as far as “success”, i find that in life it means somehing different to everybody. to some it means financial or marriage or carreer or whatever. so that is a very personal thing to try to judge. as far as happiness, i don’t know. most “typical” people aren’t happy unless they choose to make it a priority. i just think a spectrum disorder…add/adhd/asp/autism/alzheimers….makes life harder than it is already.

  8. big-believer says:

    Liza, thanks for the info.

    As I understand it then, kids that are diagnosed “hf autism” (are there other kinds?) develop a higher IQ before they advance with speech which isn’t what most people would imagine I suspect.

    The list of people that include Bill Gates etc are supposed to have Asperger’s and not be hf autistic.

    So what happens later autistic kids drop back in IQ as they advance with speech, and vice versa?

    And it sounds like you’ve made happiness a priority which is wonderful!

  9. peterson says:

    I noticed you wrote “aspbergers” and thought “wow is that how you spell it?”.

    It seems though that you were thinking about a.s.a.p. burgers for the those kids :-)

    Hey, I’m just razzing you, and you seem like a lovely person who’s really on top of what must be a difficult load to carry ;-)

    And I’m sure the boy brings you a lot of joy as well as heartache.

  10. knopfman says:

    This post is making many of us look at something that most of us probably never gave a thought to before, so thank you Michael for the original post.

    The sheer number of people afflicted by Asperger’s and autism shocked and surprised me and I shall do some research into whether or not the numbers are increasing, and if there are links to diet and preservatives etc.

    A friend of mine who’s daughter has a teenage son that was diagnosed with Asperger’s many years ago pointed me to a site that quotes from a 2002 book by Diane Kennedy, The ADHD Autism Connection, in which she writes that;

    "The years from twelve to seventeen are the saddest and most difficult time for people with Asperger Syndrome"

    My friend however pointed out that this is not true of every teen with Asperger Syndrome because some do extremely well and their indifference to what others think quite often makes them almost oblivious to the intense peer pressure of adolescence.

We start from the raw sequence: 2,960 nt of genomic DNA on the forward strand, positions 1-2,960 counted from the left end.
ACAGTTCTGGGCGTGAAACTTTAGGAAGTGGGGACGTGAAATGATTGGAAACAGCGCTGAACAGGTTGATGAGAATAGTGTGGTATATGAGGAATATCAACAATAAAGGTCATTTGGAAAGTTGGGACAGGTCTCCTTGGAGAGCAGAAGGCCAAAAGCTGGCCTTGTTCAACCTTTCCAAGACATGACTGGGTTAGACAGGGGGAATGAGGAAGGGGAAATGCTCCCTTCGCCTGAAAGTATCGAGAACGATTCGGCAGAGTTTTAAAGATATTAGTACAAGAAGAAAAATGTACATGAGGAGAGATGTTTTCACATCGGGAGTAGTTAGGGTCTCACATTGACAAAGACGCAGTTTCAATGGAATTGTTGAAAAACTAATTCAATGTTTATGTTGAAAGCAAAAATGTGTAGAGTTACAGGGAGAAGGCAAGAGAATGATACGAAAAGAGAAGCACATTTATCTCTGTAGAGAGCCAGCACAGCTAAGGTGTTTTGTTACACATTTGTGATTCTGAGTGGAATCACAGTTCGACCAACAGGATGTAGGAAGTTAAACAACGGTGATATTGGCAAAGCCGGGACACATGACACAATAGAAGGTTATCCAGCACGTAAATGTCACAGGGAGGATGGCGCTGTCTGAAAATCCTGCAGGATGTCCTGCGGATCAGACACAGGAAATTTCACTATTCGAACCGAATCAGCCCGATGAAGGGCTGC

Meaning that a great many can flourish within their specialty, and become accomplished musicians, historians, and mathematicians, as well as top in the field of IT.

    Kennedy notes however that Aspie teens (her phraseology and not mine) typically become more isolated socially during a period when they crave friendships and inclusion more than ever.

    It seem ‘lucky’ then that "Aspie teens" are blessed with a degree of "indifference" which enables them to avoid the isolation which can so easily exist in the teenage world.

    In the teenage world where everyone feels insecure, teens that appear different are often voted off the island, since most ..

    Aspies often have odd mannerisms.

    Another talks in a loud unmodulated voice, avoids eye contact, interrupts others, violates their physical space, and steers the conversation to his or her favorite odd topic.

    And another appears willful, selfish and aloof, mostly because he is unable to share his thoughts and feelings with others.

    Fom my brief research so far it would appear that great strides are being made in the treatment of autism and Asperger’s and perhaps surprisingly, the best treatment centers in the world seem to exist in Israel.

    That said, it appears that the earlier that effective treatments are started the better, and although very expensive, good treatment also exists in the US.

  11. peterson says:

    I just came across some information that I’m sure Lizah already knows about, but I’d certainly never given a thought to and it makes my heart go out to all parents of autistic children.

    "Brushing helps a child to stay calm, to focus better and learn to self-regulate and this practice is easy to perform and can quickly become a routine for your child".

    Well that sounds simple, but here comes the rub, no pun intended!

    Autism Brushing Protocol Example

    1. Hold brush horizontally (across) if clothes are off, vertically (up/down) if clothes are on.

    2. Hold right hand, brushing right arm in an up/down motion, turn child’s hand to reach whole arm (5-8 times).

    3. Brush right hand (5 times) each side.

    4. Hold left hand, brush left arm, (5-8 times).

    5. Brush left hand (3-5 times) on each side.

    6. Brush child’s back in random order (5-8 times).

    7. Brush right leg in an up/down motion (5-8 times), and brush right foot (3-5 times) on each side.

    8. Brush left leg (5-8 times) and brush left foot (3-5 times) on each side.

    Cautions!

    - Make sure to NEVER brush the stomach, neck or head.
    – Brush with firm pressure
    – Avoid all light touch
    – Check brush each time (stiff – scratch, too soft)
    - Repeat every TWO hours

    EVERY TWO HOURS!

  12. knopfman says:

    The ‘brushing’ thing sounds nuts!

    It may well help the child but might destroy the parents in the process.

    Massage seem like it might be a better alternative.

    "Twenty children with autism, aged between 3 and 6 years old were randomly assigned to massage therapy and reading attention control groups.

    Parents in the massage therapy group were trained by a massage therapist to massage their children for 15 minutes prior to bedtime every night for 1 month and the parents of the attention control group read Dr. Seuss stories to their children on the same time schedule.

    Conners Teacher and Parent scales, classroom and playground observations and sleep diaries were used to assess the effects of therapy on various behaviors, including hyperactivity, stereotypical and off-task behavior, and sleep problems.

    The results suggested that the children in the massage group exhibited less stereotypic behavior and showed more on-task and social relatedness behavior during play observations at school, and they experienced fewer sleep problems at home".